Photo Credit: Courtesy Marvel
I know my 3-year-old son is not the first little boy to ever come home from preschool excitedly chattering about this really cool new character he saw, named Spider-Man. I am reasonably sure that I am also not the first dad to have at first been a little excited (yes, I am a former comic book geek who stored all of his back issues in Mylar bags, but that is not a prerequisite for liking Spider-Man), and then a bit worried, thinking, “Ooh, he’s not old enough for superheroes.”
And what a ludicrous thought that is: A child not being old enough for superheroes. Weren’t these characters created to fulfill childhood fantasies? Weren’t comic books and cartoons originally aimed at little kids? But with the darker turn that almost all superhero media has taken, a lot of parents feel the need to shield their little ones from the exploits of caped crusaders. The movies are non-starters: on celluloid, most heroes spend more time wrestling their inner demons than they do wrestling bad guys. Modern comic books can be just as adult in their themes. Even many of the animated superhero series on the air today, while intended for kids, are squarely aimed at older children, the ones who appreciate teen angst intermingled with their superpowered brawls.
That is why I was thrilled to discover The Super Hero Squad Show on Cartoon Network. It’s a new cartoon (it feels right to refer to it as a “cartoon,” not the more highfalutin “animated series”), featuring a host of popular Marvel Comics heroes—Iron Man, Hulk, Wolverine, etc.—battling to save the world from supervillain domination. Only here, the heroes are depicted in bright-colored, youthful, smiling—dare I say it?—cute incarnations. They laugh a lot, they make jokes, they behave nobly, and they don’t kill anyone. Could it be? Somebody went and made a superhero show aimed at little kids. Sure, these more-adorable-than-usual heroes still throw punches with the bad guys. And, yes, the occasional laser gun or energy sword will be used. But the violence here is more akin to the violence I used to see, myself, on the old Superfriends shows from the '70s.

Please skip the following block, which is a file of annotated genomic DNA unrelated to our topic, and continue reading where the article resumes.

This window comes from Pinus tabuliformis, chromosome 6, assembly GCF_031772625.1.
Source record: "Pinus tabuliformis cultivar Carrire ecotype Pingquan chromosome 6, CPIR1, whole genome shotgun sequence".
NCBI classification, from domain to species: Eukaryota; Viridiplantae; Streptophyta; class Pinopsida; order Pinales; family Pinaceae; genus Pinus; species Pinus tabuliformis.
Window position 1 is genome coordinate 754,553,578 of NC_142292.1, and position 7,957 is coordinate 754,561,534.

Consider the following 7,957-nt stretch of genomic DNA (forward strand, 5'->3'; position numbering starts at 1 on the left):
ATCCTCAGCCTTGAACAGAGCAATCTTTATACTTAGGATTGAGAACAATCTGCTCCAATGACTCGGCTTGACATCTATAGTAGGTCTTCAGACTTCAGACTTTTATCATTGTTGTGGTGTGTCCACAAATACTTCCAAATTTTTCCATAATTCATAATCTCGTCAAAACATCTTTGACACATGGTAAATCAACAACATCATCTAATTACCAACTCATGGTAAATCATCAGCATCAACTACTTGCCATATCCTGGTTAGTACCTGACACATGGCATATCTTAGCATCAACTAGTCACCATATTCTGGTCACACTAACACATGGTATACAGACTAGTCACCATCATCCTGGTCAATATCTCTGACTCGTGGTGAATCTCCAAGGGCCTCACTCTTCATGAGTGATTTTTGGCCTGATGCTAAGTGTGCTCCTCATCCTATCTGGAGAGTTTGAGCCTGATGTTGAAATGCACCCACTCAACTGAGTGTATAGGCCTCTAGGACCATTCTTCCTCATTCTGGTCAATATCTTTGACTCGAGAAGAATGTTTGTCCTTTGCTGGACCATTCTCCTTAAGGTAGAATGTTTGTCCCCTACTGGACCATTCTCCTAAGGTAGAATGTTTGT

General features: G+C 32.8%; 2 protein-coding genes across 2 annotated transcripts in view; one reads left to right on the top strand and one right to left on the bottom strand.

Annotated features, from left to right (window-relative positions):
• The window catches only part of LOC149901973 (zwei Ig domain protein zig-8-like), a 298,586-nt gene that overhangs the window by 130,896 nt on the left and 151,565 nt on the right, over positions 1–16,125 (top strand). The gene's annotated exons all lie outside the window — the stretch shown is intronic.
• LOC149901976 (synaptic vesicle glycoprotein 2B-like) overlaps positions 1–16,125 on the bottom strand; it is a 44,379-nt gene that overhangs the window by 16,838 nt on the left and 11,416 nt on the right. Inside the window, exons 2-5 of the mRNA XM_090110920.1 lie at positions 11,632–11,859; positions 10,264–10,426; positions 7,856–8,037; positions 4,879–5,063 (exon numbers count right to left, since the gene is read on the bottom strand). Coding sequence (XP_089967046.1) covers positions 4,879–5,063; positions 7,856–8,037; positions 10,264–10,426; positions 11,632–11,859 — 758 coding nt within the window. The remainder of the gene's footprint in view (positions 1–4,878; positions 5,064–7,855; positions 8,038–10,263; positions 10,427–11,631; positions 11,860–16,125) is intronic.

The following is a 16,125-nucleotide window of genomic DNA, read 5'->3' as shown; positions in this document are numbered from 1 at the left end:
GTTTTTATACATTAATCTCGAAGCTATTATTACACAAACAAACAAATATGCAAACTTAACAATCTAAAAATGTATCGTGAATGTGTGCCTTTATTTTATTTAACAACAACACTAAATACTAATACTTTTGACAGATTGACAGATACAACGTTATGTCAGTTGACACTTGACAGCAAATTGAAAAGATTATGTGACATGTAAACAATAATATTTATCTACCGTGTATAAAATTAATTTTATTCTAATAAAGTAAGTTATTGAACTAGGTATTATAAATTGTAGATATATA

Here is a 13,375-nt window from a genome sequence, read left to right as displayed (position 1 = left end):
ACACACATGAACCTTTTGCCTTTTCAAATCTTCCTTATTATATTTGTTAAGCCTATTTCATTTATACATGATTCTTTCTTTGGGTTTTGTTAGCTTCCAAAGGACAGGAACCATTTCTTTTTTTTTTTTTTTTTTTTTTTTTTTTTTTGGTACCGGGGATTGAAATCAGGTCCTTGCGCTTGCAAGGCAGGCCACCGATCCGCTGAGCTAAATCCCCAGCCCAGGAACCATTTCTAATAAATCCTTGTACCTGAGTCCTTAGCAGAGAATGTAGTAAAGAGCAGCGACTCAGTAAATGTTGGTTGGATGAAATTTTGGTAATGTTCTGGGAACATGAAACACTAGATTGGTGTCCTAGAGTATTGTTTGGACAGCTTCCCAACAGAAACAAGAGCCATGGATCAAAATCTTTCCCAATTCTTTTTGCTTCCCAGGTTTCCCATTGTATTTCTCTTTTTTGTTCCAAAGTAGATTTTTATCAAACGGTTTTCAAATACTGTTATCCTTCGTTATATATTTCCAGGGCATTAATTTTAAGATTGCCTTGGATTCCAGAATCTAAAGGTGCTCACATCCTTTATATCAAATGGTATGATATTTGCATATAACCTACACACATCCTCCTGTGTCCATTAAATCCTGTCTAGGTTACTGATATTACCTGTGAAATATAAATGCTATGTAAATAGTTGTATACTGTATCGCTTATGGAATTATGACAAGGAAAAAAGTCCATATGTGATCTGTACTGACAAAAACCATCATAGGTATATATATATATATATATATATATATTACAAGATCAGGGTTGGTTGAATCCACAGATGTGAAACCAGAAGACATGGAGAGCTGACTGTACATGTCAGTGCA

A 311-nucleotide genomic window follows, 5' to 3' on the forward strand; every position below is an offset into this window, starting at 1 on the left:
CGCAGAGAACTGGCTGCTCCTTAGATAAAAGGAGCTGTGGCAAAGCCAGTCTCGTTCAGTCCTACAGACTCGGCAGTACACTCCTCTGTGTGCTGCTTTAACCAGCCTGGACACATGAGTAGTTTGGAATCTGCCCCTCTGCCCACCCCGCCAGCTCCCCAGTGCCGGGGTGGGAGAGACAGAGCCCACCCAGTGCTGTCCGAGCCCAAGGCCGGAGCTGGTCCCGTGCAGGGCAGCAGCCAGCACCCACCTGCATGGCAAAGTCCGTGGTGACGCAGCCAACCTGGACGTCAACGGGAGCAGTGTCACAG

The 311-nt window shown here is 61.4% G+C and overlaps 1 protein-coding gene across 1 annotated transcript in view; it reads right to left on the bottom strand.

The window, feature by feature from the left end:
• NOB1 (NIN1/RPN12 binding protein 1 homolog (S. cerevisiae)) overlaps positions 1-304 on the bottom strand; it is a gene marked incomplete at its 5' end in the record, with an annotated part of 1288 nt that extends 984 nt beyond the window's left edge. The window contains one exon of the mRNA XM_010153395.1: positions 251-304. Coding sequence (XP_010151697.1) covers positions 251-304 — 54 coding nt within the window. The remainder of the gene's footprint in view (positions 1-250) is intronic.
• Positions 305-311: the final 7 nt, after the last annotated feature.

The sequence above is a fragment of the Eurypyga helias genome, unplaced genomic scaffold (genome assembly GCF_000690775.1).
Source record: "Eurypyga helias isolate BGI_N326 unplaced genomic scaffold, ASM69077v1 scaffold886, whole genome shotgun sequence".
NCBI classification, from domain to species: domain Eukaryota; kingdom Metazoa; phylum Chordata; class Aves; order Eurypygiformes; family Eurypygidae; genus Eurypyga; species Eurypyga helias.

Can anyone seriously be scared of evildoers who hail from a town called Villainville? So now my son can know that Spider-Man is more than just a cool-looking guy in Spandex. And that’s pretty super.